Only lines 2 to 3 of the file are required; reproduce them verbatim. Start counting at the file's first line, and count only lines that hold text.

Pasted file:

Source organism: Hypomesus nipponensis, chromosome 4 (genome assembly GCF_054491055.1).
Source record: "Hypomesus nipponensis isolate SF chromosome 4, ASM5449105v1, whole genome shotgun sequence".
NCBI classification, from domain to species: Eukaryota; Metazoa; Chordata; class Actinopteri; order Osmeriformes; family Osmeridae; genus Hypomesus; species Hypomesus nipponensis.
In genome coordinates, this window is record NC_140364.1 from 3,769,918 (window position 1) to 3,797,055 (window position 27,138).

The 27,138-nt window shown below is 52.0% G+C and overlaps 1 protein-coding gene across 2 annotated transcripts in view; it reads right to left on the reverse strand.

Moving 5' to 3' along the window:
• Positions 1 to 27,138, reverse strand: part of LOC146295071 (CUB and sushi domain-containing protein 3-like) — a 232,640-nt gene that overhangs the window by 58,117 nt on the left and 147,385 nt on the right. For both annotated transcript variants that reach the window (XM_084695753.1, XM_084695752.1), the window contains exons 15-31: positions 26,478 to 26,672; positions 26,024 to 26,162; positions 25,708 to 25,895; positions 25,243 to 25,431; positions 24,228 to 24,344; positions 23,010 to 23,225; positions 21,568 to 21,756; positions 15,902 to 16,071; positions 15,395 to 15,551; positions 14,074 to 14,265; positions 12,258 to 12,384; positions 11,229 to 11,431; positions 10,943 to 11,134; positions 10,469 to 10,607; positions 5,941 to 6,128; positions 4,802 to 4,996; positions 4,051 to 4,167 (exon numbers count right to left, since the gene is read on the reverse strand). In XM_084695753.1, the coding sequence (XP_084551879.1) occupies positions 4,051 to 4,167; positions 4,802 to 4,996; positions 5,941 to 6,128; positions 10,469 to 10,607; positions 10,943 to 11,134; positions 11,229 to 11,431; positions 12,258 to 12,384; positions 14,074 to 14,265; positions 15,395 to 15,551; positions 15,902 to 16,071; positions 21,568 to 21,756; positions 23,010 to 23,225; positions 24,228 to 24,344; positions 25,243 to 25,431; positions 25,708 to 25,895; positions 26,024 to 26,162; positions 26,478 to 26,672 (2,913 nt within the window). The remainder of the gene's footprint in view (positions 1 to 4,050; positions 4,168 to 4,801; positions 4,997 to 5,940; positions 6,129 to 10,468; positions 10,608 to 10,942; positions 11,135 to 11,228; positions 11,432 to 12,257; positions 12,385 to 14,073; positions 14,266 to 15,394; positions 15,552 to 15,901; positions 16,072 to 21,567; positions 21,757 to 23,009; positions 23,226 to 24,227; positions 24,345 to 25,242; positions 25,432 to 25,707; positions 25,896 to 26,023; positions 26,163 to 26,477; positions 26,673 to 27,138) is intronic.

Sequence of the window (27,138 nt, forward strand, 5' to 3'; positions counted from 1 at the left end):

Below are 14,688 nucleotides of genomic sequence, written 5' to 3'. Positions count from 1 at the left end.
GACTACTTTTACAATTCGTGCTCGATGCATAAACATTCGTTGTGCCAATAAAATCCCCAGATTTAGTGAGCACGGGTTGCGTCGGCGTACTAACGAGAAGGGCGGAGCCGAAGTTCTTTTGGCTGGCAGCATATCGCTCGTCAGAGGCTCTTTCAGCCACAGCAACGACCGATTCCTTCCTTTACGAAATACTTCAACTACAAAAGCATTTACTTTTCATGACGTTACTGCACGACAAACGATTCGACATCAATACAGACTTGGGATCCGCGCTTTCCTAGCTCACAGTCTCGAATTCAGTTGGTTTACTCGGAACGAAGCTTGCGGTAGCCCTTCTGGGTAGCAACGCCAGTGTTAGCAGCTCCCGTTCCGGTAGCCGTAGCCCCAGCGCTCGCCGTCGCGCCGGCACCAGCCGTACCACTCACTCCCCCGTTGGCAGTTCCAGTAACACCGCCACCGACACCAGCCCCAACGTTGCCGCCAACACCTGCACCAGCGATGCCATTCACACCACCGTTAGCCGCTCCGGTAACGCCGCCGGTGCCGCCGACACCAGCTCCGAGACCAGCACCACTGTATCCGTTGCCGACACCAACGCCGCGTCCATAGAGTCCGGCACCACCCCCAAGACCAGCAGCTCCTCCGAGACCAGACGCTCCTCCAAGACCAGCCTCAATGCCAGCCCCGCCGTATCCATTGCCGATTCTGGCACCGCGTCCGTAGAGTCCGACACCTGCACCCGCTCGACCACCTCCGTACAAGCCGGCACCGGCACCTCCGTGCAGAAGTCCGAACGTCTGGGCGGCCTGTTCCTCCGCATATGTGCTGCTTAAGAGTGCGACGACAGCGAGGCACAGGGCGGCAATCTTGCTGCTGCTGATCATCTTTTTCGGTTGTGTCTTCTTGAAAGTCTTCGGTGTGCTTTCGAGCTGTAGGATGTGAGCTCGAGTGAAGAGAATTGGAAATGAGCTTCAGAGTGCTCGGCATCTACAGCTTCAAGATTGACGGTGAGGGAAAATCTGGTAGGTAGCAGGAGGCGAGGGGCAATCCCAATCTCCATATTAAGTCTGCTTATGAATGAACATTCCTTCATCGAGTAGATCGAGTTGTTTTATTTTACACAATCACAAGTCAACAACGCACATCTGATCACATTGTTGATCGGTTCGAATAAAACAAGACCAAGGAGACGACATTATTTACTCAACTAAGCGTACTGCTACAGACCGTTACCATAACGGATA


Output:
Source record: "Hypomesus nipponensis isolate SF chromosome 4, ASM5449105v1, whole genome shotgun sequence".
NCBI classification, from domain to species: Eukaryota; Metazoa; Chordata; class Actinopteri; order Osmeriformes; family Osmeridae; genus Hypomesus; species Hypomesus nipponensis.